Blazer Students Continue Pi Day Legacy for Former Teacher


Lisa Patrick

The Ashland Beacon


   Almost five years ago, a group of students at Paul Blazer High School lost a beloved mentor when math teacher, Allison McKnight, sadly lost her battle to kidney cancer. To ensure that Mrs. McKnight would not be forgotten even after all of the students that sat in her classroom were gone, they developed a memorial scholarship in her name.

   Like many math teachers, Mrs. McKnight celebrated Pi Day every year on March 14, the day associated with the value of pi, which is known to be commonly shortened to ~3.14. The students used her love of Pi Day to come up with one of their biggest fundraisers for the scholarship, the Pi Day 5K race.

   This year will be the fourth annual Pi Day 5K Race to raise money for the Allison Joy McKnight Memorial Scholarship, but like everything else over the past year, COVID will take its toll. Instead of runners lining up to run around and through Central Park, the race will be held virtually instead. Heather Hundley, math teacher and sponsor of National Math Honor Society at Paul Blazer, said “anybody, anywhere can run the race and then post their time on” Because the race is virtual, there will be no awards for placing first, second, or third in the race. Instead, all participants will receive a package in the mail with their race T-shirt and a finisher medal.

  The Allison Joy McKnight Memorial Scholarship is a $1,000 cash scholarship that will be awarded to a Blazer senior each year “as long as we can continue to come up with the funds,” according to Hundley. Last year’s graduating class of students were the last students to have actually attended Blazer High School while Mrs. McKnight was still teaching. “They raised a lot of money last year so the scholarship was never in question this year,” Hundley proudly stated of the students.

   Usually, the students in Hundley’s Honor Society club work as volunteers for the PiDay 5K Race. This year, with the race being virtual, Hundley is working by herself because “most students aren’t going to school.” The majority of Hundley’s high school students are attending school virtually instead of physically coming into the building.

   The plus side of doing a virtual race is that “I haven’t needed as much money to put on the race,” says Hundley. She didn’t have to seek out donations for door prizes and ask for a lot of sponsorships. She says that she did seek out some sponsor money to cover the shipping costs for racers to receive their T-shirts and medals but Hundley says that “I promised her family that I would keep this going no matter what, even if it’s virtual, even if we only have 20 people sign up, so we’re really just trying to hold tradition and make sure it happens each year.”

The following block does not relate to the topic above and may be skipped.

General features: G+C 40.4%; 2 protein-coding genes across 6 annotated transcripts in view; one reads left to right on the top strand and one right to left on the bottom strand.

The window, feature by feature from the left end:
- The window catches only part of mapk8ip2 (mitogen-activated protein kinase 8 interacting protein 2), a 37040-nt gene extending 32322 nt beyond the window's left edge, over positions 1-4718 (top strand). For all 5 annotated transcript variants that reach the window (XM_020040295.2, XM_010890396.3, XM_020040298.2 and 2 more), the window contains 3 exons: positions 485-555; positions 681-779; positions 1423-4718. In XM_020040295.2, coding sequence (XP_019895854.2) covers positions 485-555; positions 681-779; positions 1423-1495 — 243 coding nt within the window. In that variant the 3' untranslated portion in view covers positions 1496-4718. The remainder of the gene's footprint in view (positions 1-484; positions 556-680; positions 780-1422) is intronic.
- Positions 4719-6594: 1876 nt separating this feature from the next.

The scholarship application is open to any Blazer senior that is going to be attending an accredited college or university beginning the fall after graduation. Their unweighted GPA has to be at least 3.5 and they have to be entering into a STEM program in college. Common STEM programs for this area tend to fall into the medical and engineering fields but there are also some students seeking degrees in math or in the field of technology.

   The Pi Day 5K Race usually attracts between 40 and 60 runners. This year, no one has signed up yet to run in the virtual race Hundley is hoping that will change because there are always “runners” who don’t actually participate in the race. They “register for the race just because they want their money to go to a good cause” and show up the day of the race to pick up their swag bag. Many have even stayed to cheer on the other runners.

   Racers have two options to sign up. They can go onto to register or they can sign up on the scholarship website at The cost of the race is $25 and includes the finisher medal and T-shirt that will be mailed to the address of each participant. Runners can run and log their time any time beginning in the early morning on Friday, March 12, and ending late in the day on Pi Day, Sunday, March 14.